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New Jersey Endangered and Threatened Species Field Guide
Species Group: Mammal
State: Special Concern
Red bats are medium-sized, with a weight of 7 to 13 grams, a body length of about 3.5 to 4.5 inches, and a 13-inch wingspan. Their fur color ranges from yellowish-red to a deep orange-red, with female red bats tending to have a more frosted appearance and males being a darker hue. A distinctive feature of the red bat is its thickly furred tail-wing membrane, called the uropatagium. Red bats are capable of enduring temperatures of as low as 23 degrees Fahrenheit, in part because they can enclose themselves in this heavily furred membrane for insulation.
DISTRIBUTION AND HABITAT
Red bats can be found in forested habitats of the U.S. east of the Rocky Mountains, and just over the Canadian and Mexican borders. The most common of the eastern "tree bat" species, red bats roost alone in the open canopy of deciduous and coniferous trees, shrubs, and even vines, often dangling by a single foot to blend in with the foliage.
Red bats generally migrate south to warmer locations for the winter. They make the long-distance journey in large groups, often along the same Atlantic corridors as migratory songbirds. Although massive migrations have been documented, even in daytime, very little is known about the red bat’s winter locations or behavior. Some individuals do hibernate in New Jersey, using tree hollows or burrowing beneath the leaf litter on the forest floor. They may be seen out flying on warm winter afternoons, presumably in search of water or an insect meal.
Like other bats in our region, red bats are insectivorous. They consume mainly moths, beetles, ants, leaf-hoppers, and flies. Red bats are some of the earliest to emerge at dusk to begin their nightly foraging in clearings, along forest edges, or even at light sources for the moths they attract. The bats will strike at a group of insects using a signature steep-diving maneuver roughly every 30 seconds.
Like other insect-eating bats, red bats use echolocation to navigate and find their prey. These bats emit rapid high-frequency calls while searching. The echoes reveal the size, shape, distance, and trajectory of insects, enabling the bats to follow their movements and ultimately snatch their prey from the air. As they hone in, they increase their calls to up to 200 pulses per second in what is referred to as the "feeding buzz."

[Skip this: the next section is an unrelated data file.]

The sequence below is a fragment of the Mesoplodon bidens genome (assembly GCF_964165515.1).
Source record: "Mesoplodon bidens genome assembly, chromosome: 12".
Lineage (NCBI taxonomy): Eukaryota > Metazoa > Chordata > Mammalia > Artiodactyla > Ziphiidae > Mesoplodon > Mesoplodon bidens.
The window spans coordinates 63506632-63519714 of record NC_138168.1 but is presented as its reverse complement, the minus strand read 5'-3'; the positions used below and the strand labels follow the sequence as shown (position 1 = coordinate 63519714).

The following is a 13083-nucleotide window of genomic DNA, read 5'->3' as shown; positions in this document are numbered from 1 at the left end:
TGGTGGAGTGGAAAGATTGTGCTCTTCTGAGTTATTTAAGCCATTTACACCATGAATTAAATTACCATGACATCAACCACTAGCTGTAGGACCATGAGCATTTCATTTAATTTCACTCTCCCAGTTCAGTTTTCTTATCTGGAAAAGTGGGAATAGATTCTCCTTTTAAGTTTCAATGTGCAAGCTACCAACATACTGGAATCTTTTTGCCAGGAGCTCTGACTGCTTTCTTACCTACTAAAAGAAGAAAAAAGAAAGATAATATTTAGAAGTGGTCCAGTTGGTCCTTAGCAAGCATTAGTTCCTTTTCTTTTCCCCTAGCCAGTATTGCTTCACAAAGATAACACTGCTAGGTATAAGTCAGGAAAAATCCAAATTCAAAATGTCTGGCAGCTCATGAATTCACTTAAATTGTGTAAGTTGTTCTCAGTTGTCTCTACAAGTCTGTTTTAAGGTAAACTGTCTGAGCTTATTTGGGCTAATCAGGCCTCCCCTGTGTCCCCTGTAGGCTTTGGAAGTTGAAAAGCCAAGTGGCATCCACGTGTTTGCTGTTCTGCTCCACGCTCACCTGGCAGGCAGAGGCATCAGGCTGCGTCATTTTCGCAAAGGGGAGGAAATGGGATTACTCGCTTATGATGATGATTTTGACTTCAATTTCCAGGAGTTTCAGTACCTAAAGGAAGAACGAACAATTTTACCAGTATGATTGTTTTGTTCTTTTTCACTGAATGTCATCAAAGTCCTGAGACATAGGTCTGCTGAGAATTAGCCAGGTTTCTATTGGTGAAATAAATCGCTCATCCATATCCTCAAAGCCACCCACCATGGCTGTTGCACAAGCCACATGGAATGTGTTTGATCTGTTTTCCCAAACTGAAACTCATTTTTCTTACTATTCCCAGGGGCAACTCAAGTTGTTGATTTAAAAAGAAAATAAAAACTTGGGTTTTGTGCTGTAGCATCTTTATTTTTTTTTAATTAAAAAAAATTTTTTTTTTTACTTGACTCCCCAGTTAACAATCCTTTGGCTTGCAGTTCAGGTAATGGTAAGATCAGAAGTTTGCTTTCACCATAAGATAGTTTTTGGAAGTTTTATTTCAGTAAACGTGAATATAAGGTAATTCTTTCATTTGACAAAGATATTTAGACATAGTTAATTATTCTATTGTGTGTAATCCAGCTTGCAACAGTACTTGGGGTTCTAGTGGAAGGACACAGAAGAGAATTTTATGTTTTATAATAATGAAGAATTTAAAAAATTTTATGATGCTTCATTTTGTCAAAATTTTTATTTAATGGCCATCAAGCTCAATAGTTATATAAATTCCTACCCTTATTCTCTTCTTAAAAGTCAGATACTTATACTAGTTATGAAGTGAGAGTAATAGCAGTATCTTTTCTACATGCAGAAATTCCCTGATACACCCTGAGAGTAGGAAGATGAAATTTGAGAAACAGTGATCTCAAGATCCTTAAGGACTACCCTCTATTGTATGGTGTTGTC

Like many other species, red bats mate during August and September as they congregate into migratory groups. Most have left their northern summer range by late October and will remain in the warmer southern regions until April. Red bats remain active if the climate permits. Those who remain at the northern limits of the migratory range hibernate in tree hollows or beneath the leaf litter during cold weather.
Females store sperm until the spring when they ovulate. They typically give birth to two or three young but can have as many as five at once, after about 80 to 90 days of gestation. These litter sizes are uncommon among bats, most of which have just one young per year. Female red bats have four mammary glands to accommodate nursing multiple pups, compared to the two mammary glands of most other bat species. The mothers nurse their young until they are capable of flight at around five weeks old. Males do not participate in pup rearing.
Known predators of the red bat include hawks, owls, blue jays, opossums, and other climbing animals. Red bats live up to 12 years.
CURRENT STATUS, THREATS, AND CONSERVATION
As solitary "tree bats" seldom encountered by people, red bats have evaded the persecutions sometimes faced by the bats who dwell in buildings or caves. Their preference for roosting in the open tree canopy also gives them a much wider range of options than bats which depend on dead/dying trees or other specific habitats. And since red bats do not typically hibernate below ground, they are not susceptible to the devastating effects of White-nose Syndrome.
However, red bats and other migratory species are taking massive hits from wind farms along their migration routes. Recent studies estimate that around 500,000 bats (mainly red bats, hoary bats, and silver-haired bats) may now be killed annually by wind turbines in the U.S. Researchers believe that bats are drawn to the turbines as places to perch, hunt for insects, or engage with mates, or simply for curiosity's sake. Bats are either struck by the fast-moving blades or killed by barotrauma - the damage to air-containing organs caused by rapid pressure change. A working group called the Bats and Wind Energy Cooperative (BWEC) was formed in 2003 to tackle this emerging issue. Solutions include seasonal adjustments to turbine cut-in speeds (wind speed at which the blades start spinning), acoustic and/or light deterrents, and avoiding turbine development in high-risk locations.
Red bats also appear to be vulnerable to vehicle strikes while foraging along roadways.
In 2013, the New Jersey Endangered and Nongame Advisory Committee recommended a Special Concern status for this species, but no formal rule proposal has been filed to date.
Learn about the work being done to research and protect NJ's bats at our Bat Project webpage.
Text written by Heather Kopsco and MacKenzie Hall in 2014.
Species: L. borealis
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